Day 3 – 1940s Experiment 2013


1940lentilandpotatocurry

Reading everyone’s comments on what they are eating and all the historical knowledge being shared, is making me even more enthusiastic about the 1940’s Experiment. Thank you so much for sharing!!

OK I admit I’m a VEG HEAD so meatless dishes excite me.. I literally crave veggies every single day and currently am devouring kale on a daily basis whether it’s raw or lightly blanched with a little margarine and salt on top, makes no odds to me!

Day 2’s menu was filling and yummy and today I feel it will be the same

Breakfast
Porridge oats

Lunch
Large raw salad with romaine lettuce, spinach, tomato, cucumber, slice of bread and butter (OK vegan margarine)

Dinner
Potato and lentil curry served with lots of kale
Bread and apple pudding (without the egg)

And of course there will be lots of tea to drink…. πŸ™‚

C xxxx

Todays breakfast- big bowl of porridge with some jam in :)

Todays breakfast- big bowl of porridge with some jam in πŸ™‚

Todays lunch provides lots of fibre, protein, and iron, about 500 cals and cost = 40 p

Todays lunch provides lots of fibre, protein, and iron, about 500 cals and cost = 40 p

Dinner today- Potato and Lentil curry served with kale. Lots of protein, fibre and iron again! About 800 cals and 60p per portion

Dinner today- Potato and Lentil curry served with kale. Lots of protein, fibre and iron again! About 800 cals and 60p per portion

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23 thoughts on “Day 3 – 1940s Experiment 2013

  1. Hi Carolyn, I am still feeling full from a large bowl of homemade vegetable soup I made at lunchtime yesterday. For dinner I was going to make a shepherds pie, but had a pasta cheese dish made to your recipe, skimmed milk and cornflour with a small grating of cheese and some fried tomatoes. I looked at your blog Diana and it reminded me that we always had puddings when we were young. Mum made something everyday. I was born in 1945 but rationing still went on. She made apple sponges, macaroni pudding, jam sponges, pastry puds like treacle tart, jam tarts and apple pies all served with custard of course. The worst school pud for me was tapioca, “frogspawn” yuk.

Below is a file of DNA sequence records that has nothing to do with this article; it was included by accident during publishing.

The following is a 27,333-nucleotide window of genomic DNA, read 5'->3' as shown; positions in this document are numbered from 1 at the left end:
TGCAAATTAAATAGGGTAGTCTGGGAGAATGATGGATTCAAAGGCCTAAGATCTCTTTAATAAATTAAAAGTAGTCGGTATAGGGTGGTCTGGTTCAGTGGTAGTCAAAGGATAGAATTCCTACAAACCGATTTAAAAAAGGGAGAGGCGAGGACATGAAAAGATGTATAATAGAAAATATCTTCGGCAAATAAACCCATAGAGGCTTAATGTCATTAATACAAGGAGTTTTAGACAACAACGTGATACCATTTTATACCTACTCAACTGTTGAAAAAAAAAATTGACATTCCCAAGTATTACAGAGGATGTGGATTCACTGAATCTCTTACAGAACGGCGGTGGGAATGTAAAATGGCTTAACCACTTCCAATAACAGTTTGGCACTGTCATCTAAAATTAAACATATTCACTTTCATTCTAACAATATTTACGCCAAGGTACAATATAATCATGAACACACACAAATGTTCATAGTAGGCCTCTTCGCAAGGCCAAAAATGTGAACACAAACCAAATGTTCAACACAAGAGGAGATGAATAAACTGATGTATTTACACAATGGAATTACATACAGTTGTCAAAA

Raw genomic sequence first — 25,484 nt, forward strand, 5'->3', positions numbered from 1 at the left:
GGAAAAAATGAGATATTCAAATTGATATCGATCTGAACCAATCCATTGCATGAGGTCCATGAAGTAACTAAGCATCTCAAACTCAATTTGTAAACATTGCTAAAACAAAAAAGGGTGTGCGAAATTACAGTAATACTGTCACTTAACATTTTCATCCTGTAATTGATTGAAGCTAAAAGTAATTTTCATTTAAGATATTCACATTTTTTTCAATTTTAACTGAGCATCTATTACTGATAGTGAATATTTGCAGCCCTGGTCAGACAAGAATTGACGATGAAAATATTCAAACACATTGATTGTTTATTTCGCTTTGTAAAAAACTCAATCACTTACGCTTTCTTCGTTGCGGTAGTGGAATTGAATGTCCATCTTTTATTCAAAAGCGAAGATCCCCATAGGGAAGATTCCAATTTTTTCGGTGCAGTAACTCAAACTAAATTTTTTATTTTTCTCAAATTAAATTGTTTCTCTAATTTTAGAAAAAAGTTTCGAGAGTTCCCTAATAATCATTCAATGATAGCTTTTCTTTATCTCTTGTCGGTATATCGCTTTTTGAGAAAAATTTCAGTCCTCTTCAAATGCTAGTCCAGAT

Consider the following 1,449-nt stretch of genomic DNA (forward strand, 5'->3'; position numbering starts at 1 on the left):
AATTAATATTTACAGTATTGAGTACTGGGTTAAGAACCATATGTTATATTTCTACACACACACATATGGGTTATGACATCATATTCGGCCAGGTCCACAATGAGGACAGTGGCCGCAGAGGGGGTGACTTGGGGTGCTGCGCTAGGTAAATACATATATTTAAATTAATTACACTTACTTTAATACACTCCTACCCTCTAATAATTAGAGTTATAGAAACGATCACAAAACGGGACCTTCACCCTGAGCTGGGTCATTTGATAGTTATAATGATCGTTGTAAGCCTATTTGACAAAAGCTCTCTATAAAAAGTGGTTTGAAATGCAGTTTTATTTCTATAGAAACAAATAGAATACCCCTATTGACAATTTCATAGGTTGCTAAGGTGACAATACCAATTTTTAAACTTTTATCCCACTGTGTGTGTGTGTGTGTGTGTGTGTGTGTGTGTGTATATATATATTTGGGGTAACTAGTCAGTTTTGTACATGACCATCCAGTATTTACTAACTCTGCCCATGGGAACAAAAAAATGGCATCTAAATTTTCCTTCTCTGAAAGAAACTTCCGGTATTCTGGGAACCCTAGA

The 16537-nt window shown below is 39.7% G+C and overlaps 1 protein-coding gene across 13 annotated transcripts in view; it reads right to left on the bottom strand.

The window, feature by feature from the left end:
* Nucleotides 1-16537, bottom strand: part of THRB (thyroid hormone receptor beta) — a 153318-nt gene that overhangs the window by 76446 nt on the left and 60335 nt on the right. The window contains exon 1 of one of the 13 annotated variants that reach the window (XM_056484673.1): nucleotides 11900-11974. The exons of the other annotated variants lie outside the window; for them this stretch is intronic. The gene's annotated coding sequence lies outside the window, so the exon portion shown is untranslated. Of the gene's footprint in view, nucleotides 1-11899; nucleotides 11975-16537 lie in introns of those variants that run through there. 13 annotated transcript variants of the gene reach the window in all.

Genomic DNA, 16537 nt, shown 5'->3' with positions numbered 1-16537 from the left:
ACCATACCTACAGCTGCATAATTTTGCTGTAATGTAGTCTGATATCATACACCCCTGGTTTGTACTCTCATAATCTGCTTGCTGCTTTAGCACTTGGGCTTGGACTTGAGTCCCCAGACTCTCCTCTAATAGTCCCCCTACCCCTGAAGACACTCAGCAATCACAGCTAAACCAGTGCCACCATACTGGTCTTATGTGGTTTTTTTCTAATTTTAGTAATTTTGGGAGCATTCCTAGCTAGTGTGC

Perhaps it is about portions and not about the guilt about eating sweet things when we are on a diet? What do you think, Carolyn?

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  2. Good morning all! At the risk of being boring, I only want my homemade bread as toast for breakfast-marmite & marg today.
    Lunch = split pea soup with bread
    Dinner = whatever the cheapest cut of meat is on ‘special’ at my local butcher. Probably as a stew with veg.
    Never been so organised!

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  3. End of day 3 for me and a full tummy.
    Dinner was awesome. I took the potato and lentil curry recipe and substituted lentils (as I didn’t want to use the points,) I used slightly more diced carrot and added cauliflower instead. With some fresh beans from the garden it was fantastic, great flavour…
    2 loads of washing done by hand as exercise and a walk to the shops!
    Loving this whole experience . . . . so far

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  4. Organisation definitely seems to be the key. I have to work out what I’m going to cook so that I can get darling husband to put out what I need on the hob. Todays menu is:

    Breakfast: 2 x slices gluten free bread with a scraping of butter and homemade blackberry and apple jam
    Lunch: leftover veggie and lentil soup from yesterday (sadly no soda bread survived)
    Dinner: vegetable and bacon pasties with lots of veg and a bit of gravy made with veg water.

    I’ve just baked a ginger parkin from Margueritte Pattern’s Victory Cookbook. It smells fantastic and is now making me really hungry.

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      • Tastes great! However I was obviously on autopillock today because I forgot to add xanthum gum (I have to do everything gluten free) so it’s a bit more crumbly than it should be.

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  5. Ooh, macaroni pudding! Now that’s a blast from the past for me….I loved it as a child!
    Macaroni cooked in milk and sugar to taste, the starch comes out and thickens the milk to make a ‘sauce’, I liked it fairly dry but oh my goodness I loved it. I may well cook some later…thanks mollyannabythesea for reminding me…X

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  6. Hey, Carolyn, are we all going to weigh in every Monday? How have you done it in the past? Weekly, Monthly? Just wondering x